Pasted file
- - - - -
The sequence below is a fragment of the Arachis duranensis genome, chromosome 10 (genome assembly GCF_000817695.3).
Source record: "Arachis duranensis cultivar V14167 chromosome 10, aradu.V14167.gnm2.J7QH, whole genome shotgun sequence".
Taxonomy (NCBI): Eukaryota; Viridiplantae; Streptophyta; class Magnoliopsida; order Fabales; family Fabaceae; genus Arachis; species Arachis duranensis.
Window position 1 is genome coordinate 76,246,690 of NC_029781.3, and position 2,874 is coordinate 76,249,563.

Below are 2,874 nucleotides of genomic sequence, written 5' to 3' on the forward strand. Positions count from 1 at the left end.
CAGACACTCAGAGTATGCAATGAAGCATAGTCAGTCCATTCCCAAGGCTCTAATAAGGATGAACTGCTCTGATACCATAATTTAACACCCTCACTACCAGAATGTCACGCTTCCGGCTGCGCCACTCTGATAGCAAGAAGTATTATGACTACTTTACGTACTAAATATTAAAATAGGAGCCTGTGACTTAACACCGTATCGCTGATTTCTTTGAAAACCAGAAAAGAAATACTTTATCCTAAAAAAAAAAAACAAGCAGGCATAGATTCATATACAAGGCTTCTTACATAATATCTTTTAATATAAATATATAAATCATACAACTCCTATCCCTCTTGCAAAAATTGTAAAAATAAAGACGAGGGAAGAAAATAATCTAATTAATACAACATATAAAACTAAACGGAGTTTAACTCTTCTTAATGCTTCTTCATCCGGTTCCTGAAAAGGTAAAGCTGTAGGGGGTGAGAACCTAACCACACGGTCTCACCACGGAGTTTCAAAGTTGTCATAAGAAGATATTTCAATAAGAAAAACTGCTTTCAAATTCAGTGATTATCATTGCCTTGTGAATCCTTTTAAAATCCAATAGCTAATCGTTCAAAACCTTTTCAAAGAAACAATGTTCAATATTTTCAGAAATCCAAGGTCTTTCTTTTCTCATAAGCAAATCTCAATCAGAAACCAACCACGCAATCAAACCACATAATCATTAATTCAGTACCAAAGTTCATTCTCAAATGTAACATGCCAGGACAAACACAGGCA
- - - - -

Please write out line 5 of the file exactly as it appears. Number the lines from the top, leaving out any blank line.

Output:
Below are 2,874 nucleotides of genomic sequence, written 5' to 3' on the forward strand. Positions count from 1 at the left end.